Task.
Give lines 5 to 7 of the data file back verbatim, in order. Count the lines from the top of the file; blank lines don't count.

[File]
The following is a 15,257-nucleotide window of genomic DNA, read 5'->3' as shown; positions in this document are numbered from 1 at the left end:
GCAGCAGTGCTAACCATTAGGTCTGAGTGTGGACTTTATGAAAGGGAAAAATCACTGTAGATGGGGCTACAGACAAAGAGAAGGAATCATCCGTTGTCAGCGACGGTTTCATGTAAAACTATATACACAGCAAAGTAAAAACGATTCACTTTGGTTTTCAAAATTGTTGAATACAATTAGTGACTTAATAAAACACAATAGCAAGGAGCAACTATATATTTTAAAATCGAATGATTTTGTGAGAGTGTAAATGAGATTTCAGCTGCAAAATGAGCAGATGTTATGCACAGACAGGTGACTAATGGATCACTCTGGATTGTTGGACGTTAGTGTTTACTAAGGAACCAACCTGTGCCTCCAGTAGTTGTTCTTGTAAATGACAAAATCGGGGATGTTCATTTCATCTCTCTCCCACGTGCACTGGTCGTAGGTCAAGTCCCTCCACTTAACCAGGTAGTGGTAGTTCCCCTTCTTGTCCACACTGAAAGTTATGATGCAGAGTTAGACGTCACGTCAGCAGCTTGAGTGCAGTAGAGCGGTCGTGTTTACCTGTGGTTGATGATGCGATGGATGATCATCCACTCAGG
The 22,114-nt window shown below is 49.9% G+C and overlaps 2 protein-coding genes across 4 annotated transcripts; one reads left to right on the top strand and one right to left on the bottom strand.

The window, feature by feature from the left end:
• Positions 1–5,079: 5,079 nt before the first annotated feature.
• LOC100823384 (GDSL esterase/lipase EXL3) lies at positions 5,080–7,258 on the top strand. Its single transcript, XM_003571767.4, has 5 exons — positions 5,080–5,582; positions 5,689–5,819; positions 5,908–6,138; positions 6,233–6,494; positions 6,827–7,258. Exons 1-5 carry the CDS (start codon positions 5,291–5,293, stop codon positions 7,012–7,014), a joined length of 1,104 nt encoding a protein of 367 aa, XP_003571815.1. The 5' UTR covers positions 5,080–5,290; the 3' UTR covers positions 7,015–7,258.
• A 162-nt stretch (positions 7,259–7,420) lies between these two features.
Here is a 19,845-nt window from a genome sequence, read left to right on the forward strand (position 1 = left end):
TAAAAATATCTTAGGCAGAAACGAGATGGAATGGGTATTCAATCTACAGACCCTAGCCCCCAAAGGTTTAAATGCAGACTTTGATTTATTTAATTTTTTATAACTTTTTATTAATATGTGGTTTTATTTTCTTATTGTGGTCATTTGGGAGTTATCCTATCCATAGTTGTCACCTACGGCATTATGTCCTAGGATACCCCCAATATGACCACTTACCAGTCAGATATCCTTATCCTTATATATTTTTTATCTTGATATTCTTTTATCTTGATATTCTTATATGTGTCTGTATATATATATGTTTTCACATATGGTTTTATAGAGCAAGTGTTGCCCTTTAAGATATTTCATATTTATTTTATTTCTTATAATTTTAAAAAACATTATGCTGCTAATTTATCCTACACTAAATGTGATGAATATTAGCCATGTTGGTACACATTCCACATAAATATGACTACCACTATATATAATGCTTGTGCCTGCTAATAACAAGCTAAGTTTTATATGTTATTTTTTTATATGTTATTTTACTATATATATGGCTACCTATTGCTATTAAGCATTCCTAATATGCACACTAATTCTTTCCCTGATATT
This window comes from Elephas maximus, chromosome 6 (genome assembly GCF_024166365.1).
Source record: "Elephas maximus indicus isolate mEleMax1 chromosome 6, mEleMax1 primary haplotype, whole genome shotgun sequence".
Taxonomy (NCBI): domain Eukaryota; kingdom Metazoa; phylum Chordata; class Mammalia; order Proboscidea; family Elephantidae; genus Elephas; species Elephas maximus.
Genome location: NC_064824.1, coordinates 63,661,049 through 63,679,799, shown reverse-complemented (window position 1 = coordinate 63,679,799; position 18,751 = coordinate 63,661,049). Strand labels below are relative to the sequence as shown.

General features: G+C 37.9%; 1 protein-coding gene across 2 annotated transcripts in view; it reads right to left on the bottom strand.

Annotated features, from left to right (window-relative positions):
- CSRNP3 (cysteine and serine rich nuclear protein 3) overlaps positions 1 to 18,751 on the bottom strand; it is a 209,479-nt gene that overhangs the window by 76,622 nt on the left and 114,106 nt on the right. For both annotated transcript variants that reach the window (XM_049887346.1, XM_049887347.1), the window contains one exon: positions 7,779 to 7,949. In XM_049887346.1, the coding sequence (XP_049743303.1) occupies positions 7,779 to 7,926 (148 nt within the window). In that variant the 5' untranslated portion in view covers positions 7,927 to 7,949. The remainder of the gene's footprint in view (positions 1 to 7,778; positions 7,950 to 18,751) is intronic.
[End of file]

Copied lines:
• Positions 1–5,079: 5,079 nt before the first annotated feature.
• LOC100823384 (GDSL esterase/lipase EXL3) lies at positions 5,080–7,258 on the top strand. Its single transcript, XM_003571767.4, has 5 exons — positions 5,080–5,582; positions 5,689–5,819; positions 5,908–6,138; positions 6,233–6,494; positions 6,827–7,258. Exons 1-5 carry the CDS (start codon positions 5,291–5,293, stop codon positions 7,012–7,014), a joined length of 1,104 nt encoding a protein of 367 aa, XP_003571815.1. The 5' UTR covers positions 5,080–5,290; the 3' UTR covers positions 7,015–7,258.
• A 162-nt stretch (positions 7,259–7,420) lies between these two features.